A physical journey which involves the movement from one place to another can have lasting effects on an individual or group which can be mental, emotional, physical, or a combination. The effects and overall impact of a journey will depend on the characteristics of the particular journey undertaken. The composers of different texts all employ a number of different techniques to convey, to the reader, their ideas about a journey and the impact that the journey being taken may have on an individual or group. We see the different techniques employed by composers through Peter Skrzynecki’s Crossing the Red Sea and Immigrants at Central Station, Shirley Geok-lin Lims The Town Where Time Stands Still and The Wind in the Willows by Kenneth Graham. Peter Skrzynecki wrote his poems in order to educate others on the effects and impact that a physical journey can have on other people using his own experience and experience of his family as an example. In peter Crossing the Red Sea many techniques are employed to represent his ideas about the journey taken the war torn country to a new land and the impact it has on the travelers.
In the first stanza Skrzynecki begins to describe the poor physical discomfort that the people ‘crossing the red sea’ are enduring. “Many slept on deck because of the day’s heat or to watch a sunset they would never see again” this is describing the physical discomfort of the travelers as well as an emotional wrench as the people from the war torn countries break off from there old lives and leave behind the sunset. The poor physical conditions and qualities are emphasised in alliteration “shirtless in shorts, barefooted” a metaphor is used to describe what the people are in “themselves a landscape”. “Milk white” is an adjective to describe the people’s flesh which suggests they haven’t seen much sunshine. “Scoured and polished” is also an adjective to compare the condition of the people to the harsh, hard deck of the boat.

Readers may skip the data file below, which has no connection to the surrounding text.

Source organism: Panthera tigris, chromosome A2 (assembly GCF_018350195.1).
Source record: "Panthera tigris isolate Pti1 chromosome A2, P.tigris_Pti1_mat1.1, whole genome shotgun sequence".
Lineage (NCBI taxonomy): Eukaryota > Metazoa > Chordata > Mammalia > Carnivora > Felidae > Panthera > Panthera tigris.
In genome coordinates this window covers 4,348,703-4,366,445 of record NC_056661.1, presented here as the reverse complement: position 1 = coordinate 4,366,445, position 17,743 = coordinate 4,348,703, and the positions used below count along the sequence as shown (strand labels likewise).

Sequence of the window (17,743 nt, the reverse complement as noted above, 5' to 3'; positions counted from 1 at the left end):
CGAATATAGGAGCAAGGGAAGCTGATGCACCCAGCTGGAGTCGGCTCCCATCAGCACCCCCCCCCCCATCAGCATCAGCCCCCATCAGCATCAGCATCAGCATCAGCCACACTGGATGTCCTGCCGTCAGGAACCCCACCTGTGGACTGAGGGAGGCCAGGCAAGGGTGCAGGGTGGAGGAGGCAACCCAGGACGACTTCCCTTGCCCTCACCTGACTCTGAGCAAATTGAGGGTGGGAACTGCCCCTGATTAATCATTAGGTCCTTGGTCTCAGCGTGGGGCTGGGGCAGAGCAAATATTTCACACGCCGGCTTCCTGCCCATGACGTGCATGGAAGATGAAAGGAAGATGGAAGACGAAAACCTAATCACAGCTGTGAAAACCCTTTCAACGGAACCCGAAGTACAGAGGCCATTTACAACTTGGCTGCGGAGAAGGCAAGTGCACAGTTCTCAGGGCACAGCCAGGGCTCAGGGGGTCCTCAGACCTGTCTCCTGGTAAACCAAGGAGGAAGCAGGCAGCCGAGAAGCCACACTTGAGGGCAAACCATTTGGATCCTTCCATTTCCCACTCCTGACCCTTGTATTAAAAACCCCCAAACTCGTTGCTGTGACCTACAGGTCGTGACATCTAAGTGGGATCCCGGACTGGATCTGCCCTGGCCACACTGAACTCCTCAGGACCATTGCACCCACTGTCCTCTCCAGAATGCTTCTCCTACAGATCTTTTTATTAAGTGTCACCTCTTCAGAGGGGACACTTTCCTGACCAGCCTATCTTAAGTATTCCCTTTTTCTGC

Metaphor “voices left their caves” and personification in “silence fell from its shackles” reveal to us that the travelers have begun to talk. The words “caves” and “shackles” suggest that the human communication between these people has been imprisoned and there is a catharsis as they all begin to release emotion and communicate once again. Description in “sunken eyes” fits with the poor physical conditions and personification in “memories strayed” both tell of the travelers remembering the places they have been and the things they have seen in there past lives which has an emotional impact on their well being as they must now break away from this prior life.
Personification of the war in section 2 makes the poem personal with the word “We”. “Neither masters nor slaves” suggests that the immigrants do not have a status, they have no control over where they are going but they are not forced to be there. Imagery in “red banners” could perhaps refer to the spread of communism or it could refer to the countries flag in mock honor “in mock salute”. It also has war connoatations as red symbolises the colour of blood. “Patches and threads of dialogue” is a metaphor for the slow way in which the people have begun to communicate between each other. Another descriptive image is used to describe the poor physical conditions in “unshaven faces”. “As respite from the interruption of passing waves” gives the people a break from the boredom and monotony of the trip. Direct speech is used to give examples of what people said to one another; “I remember a field of red poppies…” symbolises the remembrance of the fallen soldier and memories of a field in Europe where a soldier could have possibly fallen. The words “red” and “blood” is repeated many times to emphasize the bloodshed and loss. Biblical references are made...